From Maggie Nelson’s The Art of Cruelty: A Reckoning (Norton, 2011):
‘[Sister Helen] Prejean’s logic rests on the hope that shame, guilt, and even simple embarrassment are still operative principles in American cultural and political life—and that such principles can fairly trump the forces of desensitization and self-justification. Such a presumption is sorely challenged by the seeming unembarrassability of the military, the government, corporate CEOs, and others repetitively caught in monstrous acts of irresponsibility and malfeasance. This unembarassability has proved difficult to contend with, as it has had a literally stunning effect on the citizenry. They ought to be ashamed of themselves! we cry over and over again, to no avail. But they are not ashamed, and they are not going to become so” (32).
I don’t have much to say to this statement—beyond noting how completely it echoes my own experience and sentiments. The administration at my university is just about completely non-accountable at this point. Which made me think that “public shaming” (as I tried to do in the newspaper editorials I wrote about their actions) was the only recourse left. But they have proved immune to shaming, might even take it as proof that they are doing their “tough jobs” of protecting the university’s interests.
It does not make me feel a sap. I realize more and more that a certain self-image of integrity is central to my own serenity. Of course, complacency about one’s self is an ever-present danger. Pharaseeism afflicts us all. But I do abide by the rule of “never say no to a student.” Whatever they ask for, they shall receive—just as the same all-inclusive indulgence is extended to my children. I have no right, given my job and my salary, to turn students down. And abiding by that rule is one way I maintain my self-respect.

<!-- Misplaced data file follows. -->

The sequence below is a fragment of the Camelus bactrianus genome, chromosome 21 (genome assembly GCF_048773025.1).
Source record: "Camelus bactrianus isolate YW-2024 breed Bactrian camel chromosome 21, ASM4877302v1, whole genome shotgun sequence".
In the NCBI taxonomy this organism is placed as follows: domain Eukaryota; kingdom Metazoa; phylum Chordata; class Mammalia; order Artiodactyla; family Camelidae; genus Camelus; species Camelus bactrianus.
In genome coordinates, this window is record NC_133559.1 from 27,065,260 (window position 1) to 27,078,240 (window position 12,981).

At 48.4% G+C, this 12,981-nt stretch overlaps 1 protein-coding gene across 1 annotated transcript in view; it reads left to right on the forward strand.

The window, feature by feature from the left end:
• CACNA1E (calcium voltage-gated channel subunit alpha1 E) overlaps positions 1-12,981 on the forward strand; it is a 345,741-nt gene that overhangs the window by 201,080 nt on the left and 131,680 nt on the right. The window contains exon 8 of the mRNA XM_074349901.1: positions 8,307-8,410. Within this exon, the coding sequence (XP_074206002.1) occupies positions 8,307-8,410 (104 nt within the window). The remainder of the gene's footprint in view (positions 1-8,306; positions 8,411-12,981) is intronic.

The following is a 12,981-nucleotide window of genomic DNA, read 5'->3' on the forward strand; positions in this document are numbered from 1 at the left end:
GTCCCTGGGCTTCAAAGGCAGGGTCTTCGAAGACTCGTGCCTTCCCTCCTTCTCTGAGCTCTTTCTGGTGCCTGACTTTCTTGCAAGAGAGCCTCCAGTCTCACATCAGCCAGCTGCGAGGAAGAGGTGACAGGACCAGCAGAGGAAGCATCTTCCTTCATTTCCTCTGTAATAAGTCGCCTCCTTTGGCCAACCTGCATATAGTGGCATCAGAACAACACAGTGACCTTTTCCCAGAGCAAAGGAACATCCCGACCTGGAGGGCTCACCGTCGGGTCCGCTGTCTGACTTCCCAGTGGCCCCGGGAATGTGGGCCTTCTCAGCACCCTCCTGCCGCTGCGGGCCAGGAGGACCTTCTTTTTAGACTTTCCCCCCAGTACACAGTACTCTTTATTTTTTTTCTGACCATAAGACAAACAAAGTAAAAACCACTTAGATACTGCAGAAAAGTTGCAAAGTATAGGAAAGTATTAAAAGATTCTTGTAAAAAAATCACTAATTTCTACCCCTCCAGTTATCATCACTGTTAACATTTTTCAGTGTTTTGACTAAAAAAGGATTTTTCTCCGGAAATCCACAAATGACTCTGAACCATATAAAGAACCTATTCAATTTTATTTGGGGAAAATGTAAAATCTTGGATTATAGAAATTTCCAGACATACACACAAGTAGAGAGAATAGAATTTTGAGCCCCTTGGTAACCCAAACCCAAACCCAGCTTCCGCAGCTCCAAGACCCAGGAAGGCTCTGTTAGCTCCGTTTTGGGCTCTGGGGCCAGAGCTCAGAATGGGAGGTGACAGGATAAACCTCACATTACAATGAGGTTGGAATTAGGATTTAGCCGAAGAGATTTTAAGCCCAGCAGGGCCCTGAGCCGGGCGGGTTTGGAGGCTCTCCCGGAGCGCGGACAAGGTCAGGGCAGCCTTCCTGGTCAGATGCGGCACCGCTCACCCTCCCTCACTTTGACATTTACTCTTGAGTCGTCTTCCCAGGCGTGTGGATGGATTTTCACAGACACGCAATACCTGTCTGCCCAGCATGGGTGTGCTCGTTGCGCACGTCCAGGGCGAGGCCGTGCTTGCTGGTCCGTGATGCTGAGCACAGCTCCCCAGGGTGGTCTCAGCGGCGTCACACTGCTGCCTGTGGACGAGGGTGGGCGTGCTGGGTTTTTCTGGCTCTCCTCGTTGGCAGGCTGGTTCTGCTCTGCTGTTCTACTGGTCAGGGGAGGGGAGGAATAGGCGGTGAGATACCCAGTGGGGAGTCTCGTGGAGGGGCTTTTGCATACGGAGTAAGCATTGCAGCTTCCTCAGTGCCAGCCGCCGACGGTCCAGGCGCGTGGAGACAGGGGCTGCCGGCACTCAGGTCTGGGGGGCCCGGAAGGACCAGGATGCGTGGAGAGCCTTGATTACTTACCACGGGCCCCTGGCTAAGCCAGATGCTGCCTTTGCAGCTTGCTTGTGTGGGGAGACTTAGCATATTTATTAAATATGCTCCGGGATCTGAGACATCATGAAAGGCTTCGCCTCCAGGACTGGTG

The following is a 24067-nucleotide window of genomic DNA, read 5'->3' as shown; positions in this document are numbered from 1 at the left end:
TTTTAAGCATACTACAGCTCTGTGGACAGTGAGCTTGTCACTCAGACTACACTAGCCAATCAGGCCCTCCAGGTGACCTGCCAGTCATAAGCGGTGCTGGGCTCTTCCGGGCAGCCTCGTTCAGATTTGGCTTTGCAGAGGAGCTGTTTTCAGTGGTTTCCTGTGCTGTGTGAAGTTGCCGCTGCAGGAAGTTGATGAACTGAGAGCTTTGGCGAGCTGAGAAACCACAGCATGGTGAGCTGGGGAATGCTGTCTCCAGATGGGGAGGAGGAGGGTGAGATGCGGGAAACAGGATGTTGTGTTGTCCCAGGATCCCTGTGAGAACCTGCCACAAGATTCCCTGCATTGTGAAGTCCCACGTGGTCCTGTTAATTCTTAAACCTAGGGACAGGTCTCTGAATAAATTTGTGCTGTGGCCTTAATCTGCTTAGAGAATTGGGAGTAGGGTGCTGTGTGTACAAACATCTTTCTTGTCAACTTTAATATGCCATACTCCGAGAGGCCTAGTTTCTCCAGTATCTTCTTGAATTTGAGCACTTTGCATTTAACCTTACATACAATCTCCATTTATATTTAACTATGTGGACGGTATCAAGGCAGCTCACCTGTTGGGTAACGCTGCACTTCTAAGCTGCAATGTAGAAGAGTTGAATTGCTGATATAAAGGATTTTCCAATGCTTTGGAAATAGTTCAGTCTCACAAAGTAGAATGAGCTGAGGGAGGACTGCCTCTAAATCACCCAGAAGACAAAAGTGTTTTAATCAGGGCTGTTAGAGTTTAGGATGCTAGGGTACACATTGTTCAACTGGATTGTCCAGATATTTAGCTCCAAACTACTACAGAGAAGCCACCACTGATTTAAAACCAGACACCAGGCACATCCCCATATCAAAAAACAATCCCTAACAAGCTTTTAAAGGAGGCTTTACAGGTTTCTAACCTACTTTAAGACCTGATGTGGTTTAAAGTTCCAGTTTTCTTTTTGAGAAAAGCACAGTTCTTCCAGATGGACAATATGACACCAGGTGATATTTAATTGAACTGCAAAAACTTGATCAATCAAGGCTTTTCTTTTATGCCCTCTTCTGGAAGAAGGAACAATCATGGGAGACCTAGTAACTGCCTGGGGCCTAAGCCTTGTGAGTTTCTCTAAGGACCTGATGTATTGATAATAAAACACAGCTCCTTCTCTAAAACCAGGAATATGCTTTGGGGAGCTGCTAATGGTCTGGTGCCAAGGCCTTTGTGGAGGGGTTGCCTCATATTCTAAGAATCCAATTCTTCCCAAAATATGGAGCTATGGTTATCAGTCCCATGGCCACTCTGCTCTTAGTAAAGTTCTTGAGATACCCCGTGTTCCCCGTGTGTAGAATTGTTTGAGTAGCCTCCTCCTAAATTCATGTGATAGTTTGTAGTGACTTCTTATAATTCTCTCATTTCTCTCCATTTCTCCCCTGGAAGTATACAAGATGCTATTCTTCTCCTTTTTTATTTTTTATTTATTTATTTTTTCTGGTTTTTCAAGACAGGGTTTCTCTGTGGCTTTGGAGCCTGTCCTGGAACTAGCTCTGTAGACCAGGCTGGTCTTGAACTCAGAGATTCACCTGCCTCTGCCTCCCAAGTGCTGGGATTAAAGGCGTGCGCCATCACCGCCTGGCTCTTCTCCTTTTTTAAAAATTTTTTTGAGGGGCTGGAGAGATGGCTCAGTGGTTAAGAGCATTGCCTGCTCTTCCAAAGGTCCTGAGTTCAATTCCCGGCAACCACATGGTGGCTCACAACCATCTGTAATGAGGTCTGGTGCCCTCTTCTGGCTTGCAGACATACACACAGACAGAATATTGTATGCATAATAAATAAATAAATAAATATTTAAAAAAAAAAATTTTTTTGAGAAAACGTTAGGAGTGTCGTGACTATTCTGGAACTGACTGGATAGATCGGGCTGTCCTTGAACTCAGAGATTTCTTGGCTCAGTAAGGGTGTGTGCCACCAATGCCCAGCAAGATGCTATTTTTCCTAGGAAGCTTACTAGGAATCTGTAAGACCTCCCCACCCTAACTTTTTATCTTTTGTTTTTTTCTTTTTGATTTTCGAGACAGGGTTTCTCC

So the question about the shameless is: where does their self-respect reside? Where is the line they would not cross, the action they would not permit themselves? I have always liked what I call “Kant’s rule of publicity”: basically Kant argues in one of his political essays that any action is morally dubious if the agent of that action would prefer it being kept a secret. We reveal our awareness of an action’s non-morality when we strive to keep it unknown. (Yes, there is the tradition of keeping benevolent actions a secret—a tradition mostly honored in the breach these days by our publicity-seeking philanthropists—but the existence of this sub-set of good actions needn’t detract from Kant’s larger point.) The attempt to keep things secret is an acknowledgement of shame and guilt. But it does seem Nelson is right: when malfeasance is “outed” these days, the impulse is to brave it out, to never show the weakness of admitting guilt or manifesting shame.
And there is the even more gob-smacking pride in offensive behavior, as politicians compete to see who can most vociferously endorse torture and taking food stamps away from the hungry, and CEOs boast about how far they can drive down wages and take away benefits for their workers. Oh, brave new world!